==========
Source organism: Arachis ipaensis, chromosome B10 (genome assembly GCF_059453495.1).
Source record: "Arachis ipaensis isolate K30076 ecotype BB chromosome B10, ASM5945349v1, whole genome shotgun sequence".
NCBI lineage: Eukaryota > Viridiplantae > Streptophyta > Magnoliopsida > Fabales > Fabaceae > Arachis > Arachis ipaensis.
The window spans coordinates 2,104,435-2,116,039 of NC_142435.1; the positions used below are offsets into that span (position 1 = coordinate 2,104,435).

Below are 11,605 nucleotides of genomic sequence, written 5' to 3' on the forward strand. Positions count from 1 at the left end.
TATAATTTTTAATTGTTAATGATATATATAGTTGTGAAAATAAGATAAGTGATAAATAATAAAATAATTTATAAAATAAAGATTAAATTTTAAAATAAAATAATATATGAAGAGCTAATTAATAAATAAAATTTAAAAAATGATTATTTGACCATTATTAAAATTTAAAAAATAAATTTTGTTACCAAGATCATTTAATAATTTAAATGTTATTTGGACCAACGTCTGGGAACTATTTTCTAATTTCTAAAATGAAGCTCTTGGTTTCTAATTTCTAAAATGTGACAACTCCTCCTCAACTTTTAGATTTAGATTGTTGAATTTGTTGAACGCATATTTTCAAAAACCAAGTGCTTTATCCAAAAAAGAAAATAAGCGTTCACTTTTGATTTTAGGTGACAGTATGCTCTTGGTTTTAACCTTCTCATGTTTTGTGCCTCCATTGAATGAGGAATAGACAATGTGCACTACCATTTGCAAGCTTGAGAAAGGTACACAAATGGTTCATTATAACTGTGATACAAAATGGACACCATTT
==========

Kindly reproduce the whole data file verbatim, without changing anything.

Source organism: Arachis ipaensis, chromosome B10 (genome assembly GCF_059453495.1).
Source record: "Arachis ipaensis isolate K30076 ecotype BB chromosome B10, ASM5945349v1, whole genome shotgun sequence".
NCBI lineage: Eukaryota > Viridiplantae > Streptophyta > Magnoliopsida > Fabales > Fabaceae > Arachis > Arachis ipaensis.
The window spans coordinates 2,104,435-2,116,039 of NC_142435.1; the positions used below are offsets into that span (position 1 = coordinate 2,104,435).

Below are 11,605 nucleotides of genomic sequence, written 5' to 3' on the forward strand. Positions count from 1 at the left end.
TATAATTTTTAATTGTTAATGATATATATAGTTGTGAAAATAAGATAAGTGATAAATAATAAAATAATTTATAAAATAAAGATTAAATTTTAAAATAAAATAATATATGAAGAGCTAATTAATAAATAAAATTTAAAAAATGATTATTTGACCATTATTAAAATTTAAAAAATAAATTTTGTTACCAAGATCATTTAATAATTTAAATGTTATTTGGACCAACGTCTGGGAACTATTTTCTAATTTCTAAAATGAAGCTCTTGGTTTCTAATTTCTAAAATGTGACAACTCCTCCTCAACTTTTAGATTTAGATTGTTGAATTTGTTGAACGCATATTTTCAAAAACCAAGTGCTTTATCCAAAAAAGAAAATAAGCGTTCACTTTTGATTTTAGGTGACAGTATGCTCTTGGTTTTAACCTTCTCATGTTTTGTGCCTCCATTGAATGAGGAATAGACAATGTGCACTACCATTTGCAAGCTTGAGAAAGGTACACAAATGGTTCATTATAACTGTGATACAAAATGGACACCATTT